Reached Sunday at his home in Ireland, where he just returned from a month that coordinated the WHO health response in northern Kivu, Ryan expressed cautious optimism that the outbreak began to be a corner. Teams on the ground have finally taken care of what has pushed the second wave of the epidemic, which crossed the city of Beni from mid-September. “It’s almost complete transmission within the healthcare,” says Ryan.

In every outbreak, some people catch the virus at a hospital or clinic. But only in recent weeks, healthcare providers have realized the extent to which Ebola spreads through Beni’s network of more than 300 medical facilities, many of which keep bad patient records. Even as workers who were vaccinated with the victim’s close friends and family, new cases would occur as quiet in the air. Last week, Washington Post reported that between 60 and 80 percent of the newly confirmed cases had no known epidemiological link to previous cases. Ryan says a lot of pressure in recent weeks to completely retrain the case investigators have made a big impact to change it. “We have now linked 93 percent of new cases to known transmission chains,” he says. Monitoring groups have also started using tablets to record contacts and vaccinations. By adding information about the geographic locations for new cases coming in, they begin building models to understand where the virus will be spread next.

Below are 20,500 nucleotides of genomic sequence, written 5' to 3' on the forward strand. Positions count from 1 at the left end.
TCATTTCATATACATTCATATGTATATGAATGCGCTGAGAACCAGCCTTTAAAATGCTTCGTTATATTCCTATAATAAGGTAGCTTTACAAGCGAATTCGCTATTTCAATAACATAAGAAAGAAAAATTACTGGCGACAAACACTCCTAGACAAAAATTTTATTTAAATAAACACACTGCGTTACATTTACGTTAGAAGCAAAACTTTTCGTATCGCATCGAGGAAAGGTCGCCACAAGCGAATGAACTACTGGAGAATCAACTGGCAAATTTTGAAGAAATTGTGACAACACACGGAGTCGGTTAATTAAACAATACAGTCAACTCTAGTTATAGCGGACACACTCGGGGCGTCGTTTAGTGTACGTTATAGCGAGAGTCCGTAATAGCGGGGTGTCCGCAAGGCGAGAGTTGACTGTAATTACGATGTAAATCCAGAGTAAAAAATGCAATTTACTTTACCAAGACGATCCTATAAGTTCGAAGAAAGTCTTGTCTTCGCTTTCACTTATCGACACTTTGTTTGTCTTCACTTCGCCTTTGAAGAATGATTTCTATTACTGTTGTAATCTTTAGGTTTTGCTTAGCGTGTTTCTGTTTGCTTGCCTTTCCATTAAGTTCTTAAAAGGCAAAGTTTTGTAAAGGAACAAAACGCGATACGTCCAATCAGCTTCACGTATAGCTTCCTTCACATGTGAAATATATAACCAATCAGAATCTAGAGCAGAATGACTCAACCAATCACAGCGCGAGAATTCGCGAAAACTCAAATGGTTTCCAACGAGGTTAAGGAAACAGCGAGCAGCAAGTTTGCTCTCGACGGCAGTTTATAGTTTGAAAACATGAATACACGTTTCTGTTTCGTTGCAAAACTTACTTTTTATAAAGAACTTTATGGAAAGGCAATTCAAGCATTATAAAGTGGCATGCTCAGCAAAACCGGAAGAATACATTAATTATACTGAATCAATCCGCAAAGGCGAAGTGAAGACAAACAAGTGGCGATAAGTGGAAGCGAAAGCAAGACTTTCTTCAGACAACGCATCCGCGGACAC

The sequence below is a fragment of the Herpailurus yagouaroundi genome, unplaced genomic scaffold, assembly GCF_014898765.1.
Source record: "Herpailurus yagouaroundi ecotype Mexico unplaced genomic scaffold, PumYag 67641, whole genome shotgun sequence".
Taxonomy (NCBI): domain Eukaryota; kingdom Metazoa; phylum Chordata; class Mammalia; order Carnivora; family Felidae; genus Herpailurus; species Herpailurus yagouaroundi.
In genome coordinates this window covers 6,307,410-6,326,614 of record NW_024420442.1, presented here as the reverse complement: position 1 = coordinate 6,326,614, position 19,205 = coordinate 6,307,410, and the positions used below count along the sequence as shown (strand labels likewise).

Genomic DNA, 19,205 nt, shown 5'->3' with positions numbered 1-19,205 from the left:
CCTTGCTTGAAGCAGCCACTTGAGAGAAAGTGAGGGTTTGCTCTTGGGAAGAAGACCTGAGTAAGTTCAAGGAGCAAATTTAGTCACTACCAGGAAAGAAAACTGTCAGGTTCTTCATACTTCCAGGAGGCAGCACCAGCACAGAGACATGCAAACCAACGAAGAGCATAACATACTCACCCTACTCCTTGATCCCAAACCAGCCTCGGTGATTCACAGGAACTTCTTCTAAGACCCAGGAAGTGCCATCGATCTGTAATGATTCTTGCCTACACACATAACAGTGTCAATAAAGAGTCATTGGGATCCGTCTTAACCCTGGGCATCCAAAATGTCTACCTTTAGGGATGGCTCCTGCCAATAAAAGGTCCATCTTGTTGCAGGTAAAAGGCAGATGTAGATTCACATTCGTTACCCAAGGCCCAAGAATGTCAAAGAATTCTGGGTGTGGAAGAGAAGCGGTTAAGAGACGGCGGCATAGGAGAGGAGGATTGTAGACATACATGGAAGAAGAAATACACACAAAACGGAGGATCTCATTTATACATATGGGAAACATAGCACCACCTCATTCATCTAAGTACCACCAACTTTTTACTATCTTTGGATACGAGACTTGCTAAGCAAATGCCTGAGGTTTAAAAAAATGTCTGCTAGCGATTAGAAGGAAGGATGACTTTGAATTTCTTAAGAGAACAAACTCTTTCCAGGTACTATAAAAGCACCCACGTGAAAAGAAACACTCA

“Fear of this thing becomes endemic is real and rational, but we must also see it as a worst case scenario,” said Ryan. “We still have plenty of opportunity to put this virus back in the box, we just need to come behind the people who risk their lives on the front and drive hard for the next three to six weeks. It will be a long March, but I do not think we will raise the white flag yet. “